Habakkuk is one of three prophets who have prophesies against other nations:
A. Nahum--against Assyria
B. Habakkuk--against Babylon
C. Obadiah--against Edom
These three countries/empires afflicted God’s people throughout their history
VI. UNITY OF THE TEXT
A. There is some questions about the place of the psalm in chapter three as a genuine part of Habakkuk--especially since it is not included in the Qumran commentary on the book found in Cave I in 1948.
B. However there is support for considering chapter three as part of the book of Habakkuk:
1. The heading of 3:1 identifies Habakkuk as its author
2. There are verbal, thematic, and structural parallels which unite chapter 3 with chapters 1--26
3. The pattern of “divine revelation and prophetic response is consistent with the rest of the book”7
4. The presence of musical notations identify the psalm as a unit, but does not require that one conclude that it was not a part of chapters 1--2
5. There are plausible answers to the Qumran commentary:
a. There may have been an alternate recension of Habakkuk which did not include chapter 3
b. Early textual witnesses for the book of Habakkuk include chapter three (LXX, copies of The Book of the Twelve [c. 200 B.C.])
c. They commentators of Habakkuk may have not gotten to chapter three8
d. The absence of chapter three may stem from sectarian motives (e.g. chapters 1--2 fit their purposes better than chapter 3)9
A. To proclaim that Yahweh, Judah’s sovereign warrior, will appropriately judge the evil of Judah by bringing the Babylonians against them
B. To proclaim that Yahweh, as the protector of His people, will sustain those who trust in Him
C. To proclaim that Yahweh, as the protector of His people, will deliver Israel from the Babylonians some day
D. To proclaim that Yahweh, as Judah’s sovereign warrior, will one day judge the unjust Babylonians
1 J. Ron Blue, Habakkuk, in The Bible Knowledge Commentary: An Exposition of the Scriptures by Dallas Seminary Faculty: Old Testament, 1506.
2 See Carl E. Armerding, Habakkuk, in The Expositor's Bible Commentary, VII:496.
3 Much of this information comes from Robert B. Chisholm, Jr., Interpreting the Minor Prophets, 183-84.
4 Robert B. Chisholm, Jr., Interpreting the Minor Prophets, 184-85.
5 This was adapted from Charles H. Dyer, Jeremiah, The Bible Knowledge Commentary: An Exposition of the Scriptures by Dallas Seminary Faculty: Old Testament, 1125-27, and Homer Heater, Jr., Notes on the Book of Jeremiah, unpublished class notes in seminar in the preexilic Old Testament prophets (Dallas Theological Seminary, Fall 1990), 101-105.
Ron Blue's setting for the book is relevant: Habakkuk wrote in a time of international crisis and national corruption. Babylonia had just emerged as a world power. When the Babylonians rebelled against Assyria, Judah found a brief period of relief reflected in the reforms initiated by Josiah. The Assyrians were forced to devote their energies to stop the Babylonian rebellion. The Babylonians finally crushed the Assyrian empire and quickly proceeded to defeat the once-powerful Egyptians. A new world empire was stretching across the world. Soon the Babylonians would overtake Judah and carry its inhabitants away into captivity. On the eve of pending destruction, a period of uncertainty and fear, Habakkuk wrote his message.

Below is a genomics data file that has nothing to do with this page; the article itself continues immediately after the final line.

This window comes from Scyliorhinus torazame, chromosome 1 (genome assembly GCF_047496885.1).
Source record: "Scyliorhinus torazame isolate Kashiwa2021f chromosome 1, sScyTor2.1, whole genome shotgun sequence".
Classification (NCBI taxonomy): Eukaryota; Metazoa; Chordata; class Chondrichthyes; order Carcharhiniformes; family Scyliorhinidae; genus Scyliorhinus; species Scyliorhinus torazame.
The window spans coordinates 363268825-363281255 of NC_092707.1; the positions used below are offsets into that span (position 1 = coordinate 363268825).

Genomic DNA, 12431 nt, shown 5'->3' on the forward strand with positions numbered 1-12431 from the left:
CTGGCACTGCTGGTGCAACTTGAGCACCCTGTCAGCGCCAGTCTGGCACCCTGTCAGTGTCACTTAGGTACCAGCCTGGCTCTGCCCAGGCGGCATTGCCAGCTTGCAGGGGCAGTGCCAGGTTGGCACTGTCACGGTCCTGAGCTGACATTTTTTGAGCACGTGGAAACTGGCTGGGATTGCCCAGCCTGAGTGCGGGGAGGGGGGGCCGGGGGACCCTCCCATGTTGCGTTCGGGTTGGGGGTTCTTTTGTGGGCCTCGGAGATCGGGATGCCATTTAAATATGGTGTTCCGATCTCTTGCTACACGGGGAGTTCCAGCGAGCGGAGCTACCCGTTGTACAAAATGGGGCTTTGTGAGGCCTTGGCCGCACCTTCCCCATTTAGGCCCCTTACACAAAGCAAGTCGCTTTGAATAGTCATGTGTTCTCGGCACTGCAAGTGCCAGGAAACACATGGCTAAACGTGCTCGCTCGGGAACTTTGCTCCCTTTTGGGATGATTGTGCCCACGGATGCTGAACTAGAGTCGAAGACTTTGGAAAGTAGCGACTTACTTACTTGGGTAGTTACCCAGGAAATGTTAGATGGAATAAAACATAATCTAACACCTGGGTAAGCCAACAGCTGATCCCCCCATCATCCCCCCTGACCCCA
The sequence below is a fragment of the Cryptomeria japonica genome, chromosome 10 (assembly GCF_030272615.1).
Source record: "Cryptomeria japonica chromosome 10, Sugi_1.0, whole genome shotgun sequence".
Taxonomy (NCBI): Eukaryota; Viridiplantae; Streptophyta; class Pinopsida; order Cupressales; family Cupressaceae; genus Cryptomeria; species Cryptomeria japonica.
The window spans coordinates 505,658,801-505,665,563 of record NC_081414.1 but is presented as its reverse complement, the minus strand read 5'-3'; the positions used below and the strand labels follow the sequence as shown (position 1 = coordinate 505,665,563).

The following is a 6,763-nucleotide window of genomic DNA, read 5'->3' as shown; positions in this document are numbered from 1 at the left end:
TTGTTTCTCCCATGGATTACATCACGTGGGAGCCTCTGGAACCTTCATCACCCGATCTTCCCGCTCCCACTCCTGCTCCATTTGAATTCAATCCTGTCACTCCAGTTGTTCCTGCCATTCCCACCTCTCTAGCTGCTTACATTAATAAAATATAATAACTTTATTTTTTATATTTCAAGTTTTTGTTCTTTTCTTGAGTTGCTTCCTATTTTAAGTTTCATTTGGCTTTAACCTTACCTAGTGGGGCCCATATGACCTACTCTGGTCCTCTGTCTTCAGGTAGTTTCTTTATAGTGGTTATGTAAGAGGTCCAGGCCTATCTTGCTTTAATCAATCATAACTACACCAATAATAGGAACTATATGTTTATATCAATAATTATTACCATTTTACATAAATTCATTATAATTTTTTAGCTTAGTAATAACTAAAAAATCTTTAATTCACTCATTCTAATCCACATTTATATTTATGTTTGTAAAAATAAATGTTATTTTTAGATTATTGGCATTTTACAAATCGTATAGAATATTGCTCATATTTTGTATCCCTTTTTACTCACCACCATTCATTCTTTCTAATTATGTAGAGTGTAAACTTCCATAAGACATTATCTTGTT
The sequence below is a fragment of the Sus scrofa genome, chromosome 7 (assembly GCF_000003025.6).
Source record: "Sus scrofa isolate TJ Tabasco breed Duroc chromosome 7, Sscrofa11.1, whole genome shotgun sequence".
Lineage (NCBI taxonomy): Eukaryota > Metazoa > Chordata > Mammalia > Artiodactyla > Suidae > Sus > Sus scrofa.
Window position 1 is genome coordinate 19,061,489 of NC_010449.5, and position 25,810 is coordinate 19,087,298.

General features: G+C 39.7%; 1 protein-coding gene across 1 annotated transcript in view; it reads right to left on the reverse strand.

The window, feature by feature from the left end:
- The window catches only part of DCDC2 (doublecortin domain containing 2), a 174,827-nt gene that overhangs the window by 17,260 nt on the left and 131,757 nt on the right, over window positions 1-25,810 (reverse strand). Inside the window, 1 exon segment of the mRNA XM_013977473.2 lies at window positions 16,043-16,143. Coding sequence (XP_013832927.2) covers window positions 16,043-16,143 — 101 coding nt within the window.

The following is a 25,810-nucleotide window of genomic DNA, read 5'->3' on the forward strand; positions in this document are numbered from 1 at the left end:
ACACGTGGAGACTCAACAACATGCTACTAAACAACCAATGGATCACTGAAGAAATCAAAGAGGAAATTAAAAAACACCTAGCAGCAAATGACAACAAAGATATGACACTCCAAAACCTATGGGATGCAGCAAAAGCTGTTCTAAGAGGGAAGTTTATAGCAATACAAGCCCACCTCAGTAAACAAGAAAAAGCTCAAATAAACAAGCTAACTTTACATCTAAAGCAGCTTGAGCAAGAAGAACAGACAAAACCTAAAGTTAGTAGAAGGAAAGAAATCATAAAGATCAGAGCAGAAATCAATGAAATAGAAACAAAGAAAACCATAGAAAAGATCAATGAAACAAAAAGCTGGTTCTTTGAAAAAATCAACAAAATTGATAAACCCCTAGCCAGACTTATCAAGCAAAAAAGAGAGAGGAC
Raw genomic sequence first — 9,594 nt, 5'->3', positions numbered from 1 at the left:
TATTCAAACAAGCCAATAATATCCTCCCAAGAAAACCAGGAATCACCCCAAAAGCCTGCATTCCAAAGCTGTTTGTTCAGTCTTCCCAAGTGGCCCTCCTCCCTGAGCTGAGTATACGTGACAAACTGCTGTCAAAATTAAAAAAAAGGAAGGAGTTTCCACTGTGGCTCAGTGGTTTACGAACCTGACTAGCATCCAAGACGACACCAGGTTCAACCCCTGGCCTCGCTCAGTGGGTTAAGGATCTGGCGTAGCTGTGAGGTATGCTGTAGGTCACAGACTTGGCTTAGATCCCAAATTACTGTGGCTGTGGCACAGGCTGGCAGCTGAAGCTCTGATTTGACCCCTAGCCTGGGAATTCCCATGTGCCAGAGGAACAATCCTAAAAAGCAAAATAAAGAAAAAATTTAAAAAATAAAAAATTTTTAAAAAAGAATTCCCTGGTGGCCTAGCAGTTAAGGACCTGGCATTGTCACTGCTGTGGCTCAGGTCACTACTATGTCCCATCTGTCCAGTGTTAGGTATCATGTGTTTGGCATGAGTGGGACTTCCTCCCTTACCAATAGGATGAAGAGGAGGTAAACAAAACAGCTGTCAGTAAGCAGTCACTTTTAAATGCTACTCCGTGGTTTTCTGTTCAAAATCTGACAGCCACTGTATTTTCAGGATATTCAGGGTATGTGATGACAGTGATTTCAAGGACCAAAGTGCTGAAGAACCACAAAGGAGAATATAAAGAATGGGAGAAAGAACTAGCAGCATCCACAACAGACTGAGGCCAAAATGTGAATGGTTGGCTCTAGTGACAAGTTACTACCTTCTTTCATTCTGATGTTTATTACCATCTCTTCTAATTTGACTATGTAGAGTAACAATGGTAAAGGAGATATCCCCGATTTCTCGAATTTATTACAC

The crisis internationally was serious. But of even greater concern was the national corruption. Great unrest stirred within Judah. Josiah had been a good king. When he died, Josiah's son Jehoahaz rose to the throne. In only three months, the king of Egypt invaded Judah, deposed Jehoahaz and placed his brother Jehoiakim on the throne. Jehoiakim was evil, ungodly, and rebellious (2 Kings 23:36--24:7; 2 Chron. 36:5-8). Shortly after Jehoiakim ascended to power, Habakkuk wrote his lament over the decay, violence, greed, fighting, and perverted justice that surrounded him.
No wonder Habakkuk looked at all the corruption and asked, 'Why doesn't God do something?' Godly men and women continue to ask similar 'whys' in a world of increasing international crises and internal corruption. Nation rises up against nation and around the world and sin abounds at home. World powers aim an ever-increasing array of complex nuclear weapons at each other while they talk of peace. World War III seems incredibly imminent.
While the stage is set for a global holocaust, an unsuspecting home audience fiddles a happy tune. The nation's moral fiber is being eaten away by a playboy philosophy that makes personal pleasure the supreme rule of life. Hedonism catches fire while homes crumble. Crime soars while the church sours. Drugs, divorce, and debauchery prevail and decency dies. Frivolity dances in the streets. Faith is buried. 'In God We Trust' has become a meaningless slogan stamped on corroding coins.
In such a world of crisis and chaos, Habakkuk speaks with clarity. This little book is as contemporary as the morning newspaper (J. Ron Blue, Habakkuk, in The Bible Knowledge Commentary: An Exposition of the Scriptures by Dallas Seminary Faculty: Old Testament, 1507-1507).
6 Carl E. Armerding, Habakkuk, in The Expositor's Bible Commentary, VII:522.
7 Robert B. Chisholm, Jr., Interpreting the Minor Prophets, 184.
8 Gleason L. Archer, Jr. A Survey of Old Testament Introduction, 365.
9 Ralph L. Smith, Micah-Malachi, Word Biblical Commentary, XXXII:95.
Related Topics: Introductions, Arguments, Outlines